May 2015

In the May 2015 issue of Lake Minnetonka Magazine, you'll find the best lake-area bike trails, see how middle school actors are excelling, and how one family gets their summer bucket list done.

It’s a casual photograph: Two boats are pulled halfway out of the still water, tilting awkwardly on land.


Mother’s Day is one of the busiest restaurant days of the year, probably because moms like to eat out.


In Novermber, ICA Food Shelf hosted The Great Taste event, an evening that showcased the local restaurant scene. Attendees began the night with appetizers and cocktails provided by area restaurants while they bid on silent and live auction items and a fund-a-need for all ICA programs.


To beat the cold, families gathered on the lake for food, fun and friends in January.


"If you love someone deeply enough, anything is possible. Even miracles.” So says Mr.


In the lake area, outdoor activities aren’t hard come by—especially activities on the water.


Is it just us, or do the actors on stage seem to be getting younger and younger?


Emily and Jeff Uelmen have solved the mystery of keeping their family busy during the summer.


Everybody runs out of milk or bread from time to time, and it’s a nuisance. But for Brian Felt, and too many others like him, running out of basic food items can put his physical and emotional health in jeopardy.


There’s a conversation happening at the Minnetonka Center for the Arts. “Art is a way of communicating,” artist Ruth Mason says. “It’s this wonderful language, and people can connect and reach other people.”  


Massages are no longer reserved for spa retreats and personal relaxation—a growing number of people are turning to massage therapy as a restorative and preventative technique to treat multiple sources of pain and stress.


A two-acre sustainable farm in Minnetrista might not exist if Stephanie Stillman hadn’t enrolled in an anthropology course in college that focused on food in America.


After a long winter of heavy snow and freezing temperatures, homeowners have an endless list of maintenance and repairs to attack before enjoying the warmer seasons. Those with wooden decks have extra steps to take.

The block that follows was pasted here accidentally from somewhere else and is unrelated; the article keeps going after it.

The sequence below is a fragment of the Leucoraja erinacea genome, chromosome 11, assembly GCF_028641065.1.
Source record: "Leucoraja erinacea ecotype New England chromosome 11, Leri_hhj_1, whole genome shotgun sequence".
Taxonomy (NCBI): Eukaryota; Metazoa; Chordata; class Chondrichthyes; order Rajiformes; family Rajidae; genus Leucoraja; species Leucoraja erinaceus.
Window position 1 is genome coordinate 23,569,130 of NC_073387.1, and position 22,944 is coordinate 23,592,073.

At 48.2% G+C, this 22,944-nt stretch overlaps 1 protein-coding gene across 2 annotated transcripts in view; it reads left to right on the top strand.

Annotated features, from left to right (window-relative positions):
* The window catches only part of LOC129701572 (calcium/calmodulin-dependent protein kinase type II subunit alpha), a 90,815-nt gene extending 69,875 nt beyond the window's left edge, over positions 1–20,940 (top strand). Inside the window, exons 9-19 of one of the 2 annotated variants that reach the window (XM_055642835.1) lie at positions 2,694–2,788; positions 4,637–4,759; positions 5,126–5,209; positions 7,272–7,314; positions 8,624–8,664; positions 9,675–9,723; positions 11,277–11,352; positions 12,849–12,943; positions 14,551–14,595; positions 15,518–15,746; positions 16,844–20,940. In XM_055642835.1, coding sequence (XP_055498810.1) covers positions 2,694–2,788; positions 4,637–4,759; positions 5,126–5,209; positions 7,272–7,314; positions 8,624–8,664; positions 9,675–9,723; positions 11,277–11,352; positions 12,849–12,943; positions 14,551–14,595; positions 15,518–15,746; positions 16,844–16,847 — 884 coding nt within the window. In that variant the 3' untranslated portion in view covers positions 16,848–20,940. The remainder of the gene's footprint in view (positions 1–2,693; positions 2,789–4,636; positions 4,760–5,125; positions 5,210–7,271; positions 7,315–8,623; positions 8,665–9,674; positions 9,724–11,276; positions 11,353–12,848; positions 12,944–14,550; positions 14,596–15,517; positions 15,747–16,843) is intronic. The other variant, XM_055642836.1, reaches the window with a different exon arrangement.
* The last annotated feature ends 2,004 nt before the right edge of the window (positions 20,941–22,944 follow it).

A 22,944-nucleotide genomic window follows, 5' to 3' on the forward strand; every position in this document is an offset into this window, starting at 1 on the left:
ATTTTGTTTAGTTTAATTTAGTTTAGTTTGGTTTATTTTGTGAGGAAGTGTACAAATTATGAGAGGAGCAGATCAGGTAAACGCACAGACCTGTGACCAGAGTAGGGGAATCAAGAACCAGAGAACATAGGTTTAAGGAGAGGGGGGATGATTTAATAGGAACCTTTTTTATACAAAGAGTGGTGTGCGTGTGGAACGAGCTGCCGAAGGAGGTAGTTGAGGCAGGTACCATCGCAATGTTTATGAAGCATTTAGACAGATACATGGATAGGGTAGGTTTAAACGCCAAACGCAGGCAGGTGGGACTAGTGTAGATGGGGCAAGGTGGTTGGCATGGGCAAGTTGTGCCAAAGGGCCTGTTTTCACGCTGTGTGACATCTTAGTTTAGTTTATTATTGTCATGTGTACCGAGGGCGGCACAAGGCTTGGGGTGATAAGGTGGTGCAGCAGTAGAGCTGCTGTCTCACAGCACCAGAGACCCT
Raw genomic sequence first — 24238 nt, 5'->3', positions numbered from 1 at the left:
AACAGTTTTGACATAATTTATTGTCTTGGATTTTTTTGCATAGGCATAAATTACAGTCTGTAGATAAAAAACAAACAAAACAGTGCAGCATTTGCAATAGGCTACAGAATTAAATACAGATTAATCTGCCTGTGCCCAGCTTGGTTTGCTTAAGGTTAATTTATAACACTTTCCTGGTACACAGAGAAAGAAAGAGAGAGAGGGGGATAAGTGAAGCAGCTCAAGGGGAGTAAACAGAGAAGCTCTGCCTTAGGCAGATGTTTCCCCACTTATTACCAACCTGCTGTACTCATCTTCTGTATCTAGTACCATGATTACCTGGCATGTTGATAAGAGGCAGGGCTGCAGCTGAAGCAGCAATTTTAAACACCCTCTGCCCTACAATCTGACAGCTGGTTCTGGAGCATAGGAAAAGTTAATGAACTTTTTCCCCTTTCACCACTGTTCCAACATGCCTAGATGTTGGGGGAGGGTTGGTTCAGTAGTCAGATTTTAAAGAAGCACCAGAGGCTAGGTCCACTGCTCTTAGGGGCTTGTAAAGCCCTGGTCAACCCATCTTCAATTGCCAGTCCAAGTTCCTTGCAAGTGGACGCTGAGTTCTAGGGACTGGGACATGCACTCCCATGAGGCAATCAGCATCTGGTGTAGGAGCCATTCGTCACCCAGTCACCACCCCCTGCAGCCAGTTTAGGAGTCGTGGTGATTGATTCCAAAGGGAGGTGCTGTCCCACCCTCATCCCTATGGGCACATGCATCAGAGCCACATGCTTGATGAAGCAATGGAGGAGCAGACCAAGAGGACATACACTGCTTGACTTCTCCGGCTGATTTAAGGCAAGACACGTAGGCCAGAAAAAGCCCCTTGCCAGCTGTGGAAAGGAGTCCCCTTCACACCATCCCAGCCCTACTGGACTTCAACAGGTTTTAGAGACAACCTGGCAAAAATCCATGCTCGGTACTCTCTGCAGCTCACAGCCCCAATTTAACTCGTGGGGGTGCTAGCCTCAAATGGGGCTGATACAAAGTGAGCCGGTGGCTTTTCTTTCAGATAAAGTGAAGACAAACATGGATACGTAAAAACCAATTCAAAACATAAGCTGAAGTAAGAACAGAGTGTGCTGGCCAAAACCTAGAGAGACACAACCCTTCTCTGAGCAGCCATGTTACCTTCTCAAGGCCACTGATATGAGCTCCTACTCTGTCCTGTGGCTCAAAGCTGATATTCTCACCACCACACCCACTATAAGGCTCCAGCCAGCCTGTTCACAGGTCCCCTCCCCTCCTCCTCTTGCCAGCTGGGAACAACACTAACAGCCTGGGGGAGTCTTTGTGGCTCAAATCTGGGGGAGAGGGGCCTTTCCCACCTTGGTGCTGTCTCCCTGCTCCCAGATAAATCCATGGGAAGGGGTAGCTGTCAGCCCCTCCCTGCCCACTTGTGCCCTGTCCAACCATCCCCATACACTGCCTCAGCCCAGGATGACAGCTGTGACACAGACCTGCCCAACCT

We all know that preparing for a vacation can be stressful: making sure your packages are picked up, packing, preparing for flights, and perhaps most time-consuming of all, finding a caretaker for your pet.


The story of Wayzata’s Frost & Budd is one of success. The shop first opened in 1983, and although that store closed in 2003, the original owner’s niece reopened it in 2008.


Planting responsibly can be a little tricky—and when your backyard is a shoreline, it can seem nearly impossible. How can you make a garden that you’ll enjoy, preserve your view, keep annoying geese from trampling your property and have a positive ecological impact?


Four years ago, the Minnehaha Creek Watershed District took a close look at the Long Lake corridor, an area that follows Long Lake Creek from Long Lake to Tanager Lake.


A Tropical Tour


Memorial Day weekend kicks off a very special Minnesotan tradition: bootleg season! Minnesota’s version of a mint julep or mojito, the bootleg recipe varies from place to place, as does the origin of the drink.


Nothing makes you want to get outside quite like the arrival of spring—and, as always, Minnetonka kids know how to celebrate.


Asked what’s new and exciting in the world of wedding invitations, Alexis Harsh of Wayzata’s Watermark Stationery was frank: “Oh my goodness! What isn’t new?”